Houston Alumnae Panhellenic Association

HAPA President 1930-1932


Anna Kathryn Told Chase (Mrs. Carroll A.), Delta Zeta, served as the first President of the newly organized Houston Alumnae Panhellenic Association (HAPA).  In 1930, nineteen sororities were represented by the organization, known then as the "Houston City Panhellenic" or "City Panhellenic of Houston".  Anna K. Chase served two terms.

Under her leadership, Houston Panhellenic members raised money for the Children's Theatre by giving puppet shows, and distributed baskets of food and clothing to needy families.  Mrs. Chase was a founding member of the Houston Alumnae Chapter of Delta Zeta, and served as its President in 1928-1929.  She helped organize the undergraduate chapter of Delta Zeta at the University of Houston.

Every year the HAPA Foundation awards a scholarship titled "The Anna K. Chase Scholarship."  From 1987 to the present, over half a million dollars has been given in HAPF scholarships to collegiate women.


Anna K. Chase, taken in 1944, photography by Gittings

Anna K. Chase

Home Front Dynamo
By Frances Fair


Reprinted courtesy of The LAMP of Delta Zeta, May 1944

She is a slight, trim woman, quiet-mannered and unhurried, as she moves from one constructive activity to another in her daily rounds of service to her community and to her nation.  Few Houstonians need an introduction to Anna K. Told Chase because she is as integral a part of the community as the Chamber of Commerce of the Public School Board.  Modest and poised, always non-argumentative, Anna K. Chase is mistress of the art of persuasion.  Without fuss or fury, in the face of concentrated opposition and odds which would seem terrifying to a less determined soul, she gets things done!  There is a tensile strength to the fibre of this women that makes her every difficulty a challenge.

It is axiomatic that "if you want an important thing done, take it to a busy person."  Perhaps that is why so many matters of urgent character are brought to Anna K. Chase.  Her calendar is always full, yet somehow each detail is executed with care and precision.  A look at her typical day would suggest almost omnipresent powers.  She is Vice President of the Travelers Aid;  First Deputy Commissioner of Girl Scouts; a member of the Wartime Service Committee of O.C.D.; a member of the Speakers Bureau of the Harris County War Chest; she serves on the executive committee of Houston's Post War Planning Commission; she is on the newly-formed Red Cross Committee on Information Concerning Prisoners of War.  These are but a few of her many regular activities ... and today her most vital interest is a radio program created and broadcast weekly over Station KPRC, Houston.

Titled "The Home Front Speaks" and sponsored by The Houston Electric Company, this program came into being because Mrs. Chase felt strongly that war-time service on the home front wanted publicizing; that too many citizens were apathetic merely because the public-at-large was not informed of important work being done, or of the opportunities for service awaiting every man, woman and child in the community.  "The Home Front Speaks" is designed to do this job.  It is achieving incredibly successful results in recruiting persons of all ages, ranks and abilities for full or part time volunteer service.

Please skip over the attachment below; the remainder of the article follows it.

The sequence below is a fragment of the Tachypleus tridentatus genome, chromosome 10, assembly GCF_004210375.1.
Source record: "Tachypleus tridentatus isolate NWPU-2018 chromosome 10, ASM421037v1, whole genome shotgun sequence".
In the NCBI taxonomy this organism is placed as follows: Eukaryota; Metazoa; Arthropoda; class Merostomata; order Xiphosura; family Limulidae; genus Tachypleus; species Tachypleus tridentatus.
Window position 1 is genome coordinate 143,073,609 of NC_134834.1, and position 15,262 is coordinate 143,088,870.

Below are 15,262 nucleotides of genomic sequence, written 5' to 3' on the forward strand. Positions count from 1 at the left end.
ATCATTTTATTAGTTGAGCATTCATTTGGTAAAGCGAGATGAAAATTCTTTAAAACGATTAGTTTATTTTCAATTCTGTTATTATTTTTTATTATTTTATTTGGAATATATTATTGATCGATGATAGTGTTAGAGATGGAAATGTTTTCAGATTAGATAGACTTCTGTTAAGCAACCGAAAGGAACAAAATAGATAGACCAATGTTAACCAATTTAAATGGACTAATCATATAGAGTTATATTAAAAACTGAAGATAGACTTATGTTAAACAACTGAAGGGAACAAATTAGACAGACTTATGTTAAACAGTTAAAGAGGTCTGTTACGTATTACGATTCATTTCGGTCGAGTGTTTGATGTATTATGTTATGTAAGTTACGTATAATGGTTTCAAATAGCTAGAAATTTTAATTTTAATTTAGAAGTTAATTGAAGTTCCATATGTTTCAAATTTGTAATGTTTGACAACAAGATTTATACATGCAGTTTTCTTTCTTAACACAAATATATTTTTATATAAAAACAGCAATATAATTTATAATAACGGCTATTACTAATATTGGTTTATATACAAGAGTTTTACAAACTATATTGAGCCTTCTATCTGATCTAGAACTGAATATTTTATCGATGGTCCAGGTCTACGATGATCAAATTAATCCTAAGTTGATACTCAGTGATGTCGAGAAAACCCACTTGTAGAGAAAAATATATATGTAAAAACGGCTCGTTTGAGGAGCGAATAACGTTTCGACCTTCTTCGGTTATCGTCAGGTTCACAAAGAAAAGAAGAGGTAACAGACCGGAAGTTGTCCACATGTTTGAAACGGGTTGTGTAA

The format of the radio show is extremely simple.  As mistress of ceremonies, Mrs. Chase brings before the microphone each week groups and individuals who describe their activities and invite the public's cooperation.  Booked many weeks ahead of the broadcast, each program fills a timely need.  During the Fourth War Loan Drive, disabled war veterans from McCloskey General Hospital, Temple, Texas, were invited to participate.  They were interviewed concerning their experiences on the battled front, and men made touching and eloquent appeals for support of the Bond campaign.

Other work covered by the series is the Red Cross, the March of Dimes, Boy and Girl Scouting, local and national organizations for youth welfare, service men and women, crippled and underprivileged children and many other agencies and groups devoted to social and civic activities.

Descriptions of the radio program and actual scripts have been circulated all over the nation, and Mrs. Chase is besieged with requests for appearances by individuals and organizations.  Anna K. Chase is proud of the program because of the influence the broadcasts are exerting in strengthening and organizing the home front for community betterment and effective service in the war effort.  In her words, "there can be no victory abroad, until there is victory at home."



Thank you to Nancy E. Brewer, The LAMP of Delta Zeta, and Delta Zeta
for the photograph, article, and other historical materials.